Land degradation has always occurred around the Mediterranean Sea. However in recent decades, the rate of land degradation has been increasing. About 300,000 km2 of land in the European coastal zone of the Mediterranean is undergoing desertification, affecting the livelihoods of 16.5 million people.
The Mediterranean region is characterised by semi-arid climatic conditions with seasonal droughts, a very high variability of rainfall, and sudden, high intensity rainfall events. Soils are often poor and highly erodible, and water resources are frequently exploited. Forest cover has decreased, firstly due to non-sustainable exploitation, and more recently because of frequent wildfire. Agricultural areas are often subject to land abandonment and do not revert back to forests, but to highly flammable shrubland.
Agricultural intensification, fires, over-grazing, and climate change are some of the major threats that have contributed to degradation over the past several decades. Action is needed to sustainably manage resources in order to protect against desertification, erosion and flood damage.
In addition to agricultural productivity losses and increasing poverty, desertification results in significant reductions of carbon storage in soils, contributing to global warming and the loss of biodiversity. It also triggers soil erosion given the loss of vegetative ground cover, exacerbating water erosion and flash floods. These accelerate siltation in rivers and lakes and pollute water reserves.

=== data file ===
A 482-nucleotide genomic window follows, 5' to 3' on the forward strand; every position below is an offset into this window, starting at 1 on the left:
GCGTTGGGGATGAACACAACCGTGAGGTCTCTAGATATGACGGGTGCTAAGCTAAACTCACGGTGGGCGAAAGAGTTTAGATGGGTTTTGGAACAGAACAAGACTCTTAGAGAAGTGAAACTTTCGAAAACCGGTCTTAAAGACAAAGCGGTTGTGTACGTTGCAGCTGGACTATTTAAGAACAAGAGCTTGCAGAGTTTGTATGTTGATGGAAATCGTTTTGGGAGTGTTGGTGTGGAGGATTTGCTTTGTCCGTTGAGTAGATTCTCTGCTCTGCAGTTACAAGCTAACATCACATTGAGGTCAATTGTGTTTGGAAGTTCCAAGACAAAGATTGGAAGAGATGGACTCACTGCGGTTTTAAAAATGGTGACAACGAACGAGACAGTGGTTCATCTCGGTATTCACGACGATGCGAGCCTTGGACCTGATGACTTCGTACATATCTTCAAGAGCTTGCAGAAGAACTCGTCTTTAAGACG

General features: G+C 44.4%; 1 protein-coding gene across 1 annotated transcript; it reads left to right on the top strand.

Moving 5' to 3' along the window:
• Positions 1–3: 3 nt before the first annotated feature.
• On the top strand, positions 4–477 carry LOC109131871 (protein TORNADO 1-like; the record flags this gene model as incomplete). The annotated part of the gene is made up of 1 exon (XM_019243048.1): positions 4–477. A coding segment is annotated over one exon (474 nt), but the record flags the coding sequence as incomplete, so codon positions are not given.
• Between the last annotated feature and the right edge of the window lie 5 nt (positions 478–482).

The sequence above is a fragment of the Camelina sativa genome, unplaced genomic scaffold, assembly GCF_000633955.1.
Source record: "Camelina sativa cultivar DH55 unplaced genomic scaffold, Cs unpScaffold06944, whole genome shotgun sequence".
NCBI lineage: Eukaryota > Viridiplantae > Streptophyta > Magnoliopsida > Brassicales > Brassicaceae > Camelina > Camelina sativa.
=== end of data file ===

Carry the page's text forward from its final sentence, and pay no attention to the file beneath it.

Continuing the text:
The countries on the north shore of the Mediterranean, from Spain to Greece, will have one-third of the total population – compared with one-half at present – while the southern countries, from Morocco to Turkey, will have two-thirds of the total, i.e. double the current number. In the absence of policies promoting environmental and regional balance, these populations will abandon their land and move inexorably towards the urban centres along the coasts, contributing to further urbanization.
Traditional land tenure systems in the Mediterranean region have proven to be an obstacle to efforts for promoting efficient resource management and combating desertification.
Many environmental problems, and in particular, land degradation, forest depletion and soil erosion, can be generated as a result of incomplete or inconsistent property rights, which makes natural resources more prone to overexploitation. In this respect, it is important to consider land tenure reform (or land resource reform) not only as a means of distributing land, but as an integral process for providing access, tenurial rights and the sustainable use of natural resources such as forests, water, seed, genetic resources and biodiversity.
For that, IUCN recognizes that there is a need to:
- Recognize the significant contributions of drylands to national economies and local livelihoods, moving away from the negative notion of drylands as wastelands.
- Support improved drylands governance. The current governance situation in many drylands can exacerbate both ecosystem degradation and the insecurity of livelihoods. There is an urgent need to solve inequitable tenure and rights regimes, strengthen democratic decision-making, promote peace, and help resolve natural resource-based conflicts.
- Apply the lessons from the Millennium Ecosystem Assessment to climate change adaptation and mitigation in drylands. The Millennium Ecosystem Assessment demonstrates the importance of ecosystem services in achieving the UN Millennium Development Goals, including halving extreme poverty by 2015. This framework also helps move beyond assessments to providing a rationale for sustainable investments in drylands. IUCN believes that this can also help promote enhanced synergies between the UNCCD and other Rio Conventions, as well as the Commission on Sustainable Development.